In this sense, I think players are always aware they're playing a video game. They don't actually believe the train on the movie screen is actually headed towards them. I pay attention only when I'm locked inside a room because then I know that something cool is going to happen and I don't want to miss it because I paid $30 or whatever to see it happen.

I was reminded of this in March 2010 by something Robin Walker said to me, during his crazed drug-trance stream-of-consciousness playtesting of Handle With Care: he basically stopped playing for a second, looked at me, and said something incredibly profound like, "At this point, I would blow up all the crates until I had one left, because I would want to see all the possible cutscenes and content and make sure I didn't miss anything. Then I would quick save and quick load as necessary."

... And he was right. That's what many hardcore gamers do. Who didn't save their game, near the end of Deus Ex, to play through all the different endings? Who didn't read the pages out of order in the "Choose Your Own Adventure" books, to read endings you otherwise never would've seen? Assuming it's a good, interesting game -- players want to explore the entire space of the game.

The tradition of "finding secrets" is alive and prospering, even more so with the achievement-philia strangling the design of Starcraft II. We want to get our money's worth, even if we didn't pay anything for Black Mesa Source -- but doggone it those bastards still owe us something, right?

We want to see everything, as much as possible, as efficiently as possible. Collect the Zerg research points, the skulls, the packages, the Nirnroot. Optimize your army, your tech-tree, your equipment, your attributes, your skill points. Maximize your agency so you can see everything and do everything.

Sirlin talks about how much he loves the secrets in Donkey Kong Country -- he has even invented some sort of designer personality to help him create a heuristic that finds the secret bonus coins. "Where would He put the big gold coin in this level?" There may or may not be a single designer who hid those coins everywhere, but it doesn't matter because Sirlin made one up anyway. To some extent, we internalize an implied designer and strategize accordingly, so desperate our desire to collect these coins!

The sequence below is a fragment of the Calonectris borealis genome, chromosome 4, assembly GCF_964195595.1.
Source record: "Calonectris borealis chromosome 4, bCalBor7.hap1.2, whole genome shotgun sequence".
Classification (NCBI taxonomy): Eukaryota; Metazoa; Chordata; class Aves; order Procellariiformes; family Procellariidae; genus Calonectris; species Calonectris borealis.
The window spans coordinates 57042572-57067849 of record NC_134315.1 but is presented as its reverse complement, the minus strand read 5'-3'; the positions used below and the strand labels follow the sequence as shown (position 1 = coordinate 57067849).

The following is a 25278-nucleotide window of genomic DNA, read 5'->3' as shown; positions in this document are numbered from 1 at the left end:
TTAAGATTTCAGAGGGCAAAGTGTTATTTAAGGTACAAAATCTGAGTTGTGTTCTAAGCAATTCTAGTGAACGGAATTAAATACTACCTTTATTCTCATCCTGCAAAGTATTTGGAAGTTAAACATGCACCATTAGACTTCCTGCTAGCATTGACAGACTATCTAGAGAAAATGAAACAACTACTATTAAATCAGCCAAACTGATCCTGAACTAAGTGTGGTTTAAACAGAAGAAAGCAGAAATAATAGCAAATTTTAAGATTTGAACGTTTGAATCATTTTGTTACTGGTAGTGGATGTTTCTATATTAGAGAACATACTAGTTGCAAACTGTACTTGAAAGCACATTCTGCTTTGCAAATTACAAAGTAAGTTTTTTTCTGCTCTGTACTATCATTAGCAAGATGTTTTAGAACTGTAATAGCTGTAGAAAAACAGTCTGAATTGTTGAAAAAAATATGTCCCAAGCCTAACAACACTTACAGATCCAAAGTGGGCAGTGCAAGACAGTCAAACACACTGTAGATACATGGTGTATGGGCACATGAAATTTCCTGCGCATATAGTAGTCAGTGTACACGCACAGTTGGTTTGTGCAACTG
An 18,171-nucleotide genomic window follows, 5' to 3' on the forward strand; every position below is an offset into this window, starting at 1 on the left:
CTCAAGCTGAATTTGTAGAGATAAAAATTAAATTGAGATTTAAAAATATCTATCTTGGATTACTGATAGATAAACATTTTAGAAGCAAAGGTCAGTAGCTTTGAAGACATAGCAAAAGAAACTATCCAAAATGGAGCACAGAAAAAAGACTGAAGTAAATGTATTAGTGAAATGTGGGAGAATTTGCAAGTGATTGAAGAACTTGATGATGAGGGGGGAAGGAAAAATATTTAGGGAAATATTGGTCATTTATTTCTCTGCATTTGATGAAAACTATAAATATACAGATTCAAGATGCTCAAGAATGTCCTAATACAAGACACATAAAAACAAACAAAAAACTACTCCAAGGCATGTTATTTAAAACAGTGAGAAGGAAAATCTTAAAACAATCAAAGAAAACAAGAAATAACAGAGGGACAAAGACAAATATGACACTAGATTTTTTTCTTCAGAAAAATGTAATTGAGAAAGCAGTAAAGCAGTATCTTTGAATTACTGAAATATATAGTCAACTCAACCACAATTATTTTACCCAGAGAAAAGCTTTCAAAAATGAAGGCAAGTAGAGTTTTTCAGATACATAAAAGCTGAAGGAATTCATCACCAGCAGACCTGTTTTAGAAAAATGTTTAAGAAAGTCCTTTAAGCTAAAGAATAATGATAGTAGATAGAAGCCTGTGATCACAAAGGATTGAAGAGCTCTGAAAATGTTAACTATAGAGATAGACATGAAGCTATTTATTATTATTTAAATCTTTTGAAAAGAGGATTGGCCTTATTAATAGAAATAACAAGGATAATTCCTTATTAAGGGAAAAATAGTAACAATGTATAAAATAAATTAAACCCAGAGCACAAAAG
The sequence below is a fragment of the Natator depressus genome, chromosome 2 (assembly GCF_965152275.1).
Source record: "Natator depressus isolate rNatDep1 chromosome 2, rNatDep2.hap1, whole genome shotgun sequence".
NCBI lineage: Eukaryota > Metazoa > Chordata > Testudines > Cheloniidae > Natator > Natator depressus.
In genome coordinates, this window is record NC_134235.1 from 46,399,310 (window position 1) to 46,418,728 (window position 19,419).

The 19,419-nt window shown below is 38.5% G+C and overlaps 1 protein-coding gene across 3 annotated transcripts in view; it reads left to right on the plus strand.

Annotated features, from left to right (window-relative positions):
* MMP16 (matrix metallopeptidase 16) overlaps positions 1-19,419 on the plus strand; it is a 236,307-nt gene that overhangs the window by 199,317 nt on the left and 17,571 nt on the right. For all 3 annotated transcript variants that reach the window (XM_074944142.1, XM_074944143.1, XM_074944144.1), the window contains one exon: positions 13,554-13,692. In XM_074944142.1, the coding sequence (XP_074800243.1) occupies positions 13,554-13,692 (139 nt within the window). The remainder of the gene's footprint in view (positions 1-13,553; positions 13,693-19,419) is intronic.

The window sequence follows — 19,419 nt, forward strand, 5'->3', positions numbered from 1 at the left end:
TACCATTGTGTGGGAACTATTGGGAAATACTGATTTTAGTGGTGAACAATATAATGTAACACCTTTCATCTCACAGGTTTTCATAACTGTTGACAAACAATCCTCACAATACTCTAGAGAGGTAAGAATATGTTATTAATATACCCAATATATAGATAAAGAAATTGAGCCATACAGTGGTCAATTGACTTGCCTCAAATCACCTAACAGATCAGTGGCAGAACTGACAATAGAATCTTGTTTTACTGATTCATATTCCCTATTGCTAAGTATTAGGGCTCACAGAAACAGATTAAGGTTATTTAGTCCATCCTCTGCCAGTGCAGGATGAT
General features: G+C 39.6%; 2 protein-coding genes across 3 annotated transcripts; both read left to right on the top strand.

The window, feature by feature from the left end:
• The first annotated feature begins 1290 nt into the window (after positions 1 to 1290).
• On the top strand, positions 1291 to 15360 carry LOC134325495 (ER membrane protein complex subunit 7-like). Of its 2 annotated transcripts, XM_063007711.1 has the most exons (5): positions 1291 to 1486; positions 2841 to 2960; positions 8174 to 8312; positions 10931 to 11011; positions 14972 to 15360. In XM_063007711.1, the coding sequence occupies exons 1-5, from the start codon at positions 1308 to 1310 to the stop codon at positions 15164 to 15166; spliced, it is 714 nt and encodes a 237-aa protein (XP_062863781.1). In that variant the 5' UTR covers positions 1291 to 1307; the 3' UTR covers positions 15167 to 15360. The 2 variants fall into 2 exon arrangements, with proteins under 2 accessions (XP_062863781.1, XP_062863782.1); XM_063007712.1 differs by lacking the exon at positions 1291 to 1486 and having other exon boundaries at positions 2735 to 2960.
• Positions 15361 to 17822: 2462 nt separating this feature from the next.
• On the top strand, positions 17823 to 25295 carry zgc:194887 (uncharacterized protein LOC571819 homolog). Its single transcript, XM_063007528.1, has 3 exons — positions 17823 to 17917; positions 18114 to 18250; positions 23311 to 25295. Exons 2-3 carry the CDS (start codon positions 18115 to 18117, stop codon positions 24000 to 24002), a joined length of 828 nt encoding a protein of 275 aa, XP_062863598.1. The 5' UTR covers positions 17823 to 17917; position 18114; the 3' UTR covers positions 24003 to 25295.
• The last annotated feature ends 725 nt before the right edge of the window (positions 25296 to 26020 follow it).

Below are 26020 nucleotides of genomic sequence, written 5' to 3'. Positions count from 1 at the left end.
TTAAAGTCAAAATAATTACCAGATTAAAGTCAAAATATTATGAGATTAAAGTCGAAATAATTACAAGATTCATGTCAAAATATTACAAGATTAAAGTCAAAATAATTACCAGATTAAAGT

Valve has effectively automated this to create a sense of intentionality. "The AI Director is fucking us over." Well, no, it's technically just a bunch of random seeds and presets that balances itself to what Valve's considers is "good pacing" in a video game. There's no personality there, but the construct is useful for us as players to understand what's going on.

So, to summarize:
  • I am skeptical of a theory of hardcore player psychology that makes heavy use of high-level art direction.
  • Some aesthetic effects seem real to me, but those are largely tied to functions of culture and genre tradition.
  • I favor a model that presupposes a partial suspension of disbelief as well as the infallibility of behaviorism, that the player's actions betray the player's intentions -- and these actions are guided by the player's conception of a designer, an "implied designer" (much like an "implied author")
  • In the absence of traditional mechanics that are made obvious and explicit, like "notgames" by Tale of Tales, the traditional hardcore audience will fabricate mechanics.